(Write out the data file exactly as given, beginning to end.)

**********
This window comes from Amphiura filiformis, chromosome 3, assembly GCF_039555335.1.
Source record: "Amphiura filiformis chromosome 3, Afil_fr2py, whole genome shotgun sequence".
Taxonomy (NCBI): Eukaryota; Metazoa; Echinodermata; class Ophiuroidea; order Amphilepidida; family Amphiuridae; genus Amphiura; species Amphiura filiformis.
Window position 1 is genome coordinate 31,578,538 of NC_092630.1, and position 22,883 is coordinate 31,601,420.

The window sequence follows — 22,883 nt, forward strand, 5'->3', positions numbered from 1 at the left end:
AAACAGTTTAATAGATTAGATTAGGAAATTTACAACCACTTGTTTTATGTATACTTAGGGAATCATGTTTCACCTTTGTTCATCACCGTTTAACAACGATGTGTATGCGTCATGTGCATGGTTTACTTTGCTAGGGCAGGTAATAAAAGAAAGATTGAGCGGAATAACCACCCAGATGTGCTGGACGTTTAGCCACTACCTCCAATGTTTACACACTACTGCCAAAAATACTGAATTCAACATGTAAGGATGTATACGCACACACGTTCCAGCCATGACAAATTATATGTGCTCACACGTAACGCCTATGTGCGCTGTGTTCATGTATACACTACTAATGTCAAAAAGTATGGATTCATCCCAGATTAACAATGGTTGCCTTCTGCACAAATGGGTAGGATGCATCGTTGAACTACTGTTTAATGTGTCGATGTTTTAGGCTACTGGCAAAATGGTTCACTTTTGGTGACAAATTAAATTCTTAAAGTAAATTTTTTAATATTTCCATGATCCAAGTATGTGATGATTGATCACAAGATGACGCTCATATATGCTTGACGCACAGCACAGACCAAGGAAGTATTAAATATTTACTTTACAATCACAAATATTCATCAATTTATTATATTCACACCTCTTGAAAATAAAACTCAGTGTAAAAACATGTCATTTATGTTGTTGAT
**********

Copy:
This window comes from Amphiura filiformis, chromosome 3, assembly GCF_039555335.1.
Source record: "Amphiura filiformis chromosome 3, Afil_fr2py, whole genome shotgun sequence".
Taxonomy (NCBI): Eukaryota; Metazoa; Echinodermata; class Ophiuroidea; order Amphilepidida; family Amphiuridae; genus Amphiura; species Amphiura filiformis.
Window position 1 is genome coordinate 31,578,538 of NC_092630.1, and position 22,883 is coordinate 31,601,420.

The window sequence follows — 22,883 nt, forward strand, 5'->3', positions numbered from 1 at the left end:
AAACAGTTTAATAGATTAGATTAGGAAATTTACAACCACTTGTTTTATGTATACTTAGGGAATCATGTTTCACCTTTGTTCATCACCGTTTAACAACGATGTGTATGCGTCATGTGCATGGTTTACTTTGCTAGGGCAGGTAATAAAAGAAAGATTGAGCGGAATAACCACCCAGATGTGCTGGACGTTTAGCCACTACCTCCAATGTTTACACACTACTGCCAAAAATACTGAATTCAACATGTAAGGATGTATACGCACACACGTTCCAGCCATGACAAATTATATGTGCTCACACGTAACGCCTATGTGCGCTGTGTTCATGTATACACTACTAATGTCAAAAAGTATGGATTCATCCCAGATTAACAATGGTTGCCTTCTGCACAAATGGGTAGGATGCATCGTTGAACTACTGTTTAATGTGTCGATGTTTTAGGCTACTGGCAAAATGGTTCACTTTTGGTGACAAATTAAATTCTTAAAGTAAATTTTTTAATATTTCCATGATCCAAGTATGTGATGATTGATCACAAGATGACGCTCATATATGCTTGACGCACAGCACAGACCAAGGAAGTATTAAATATTTACTTTACAATCACAAATATTCATCAATTTATTATATTCACACCTCTTGAAAATAAAACTCAGTGTAAAAACATGTCATTTATGTTGTTGAT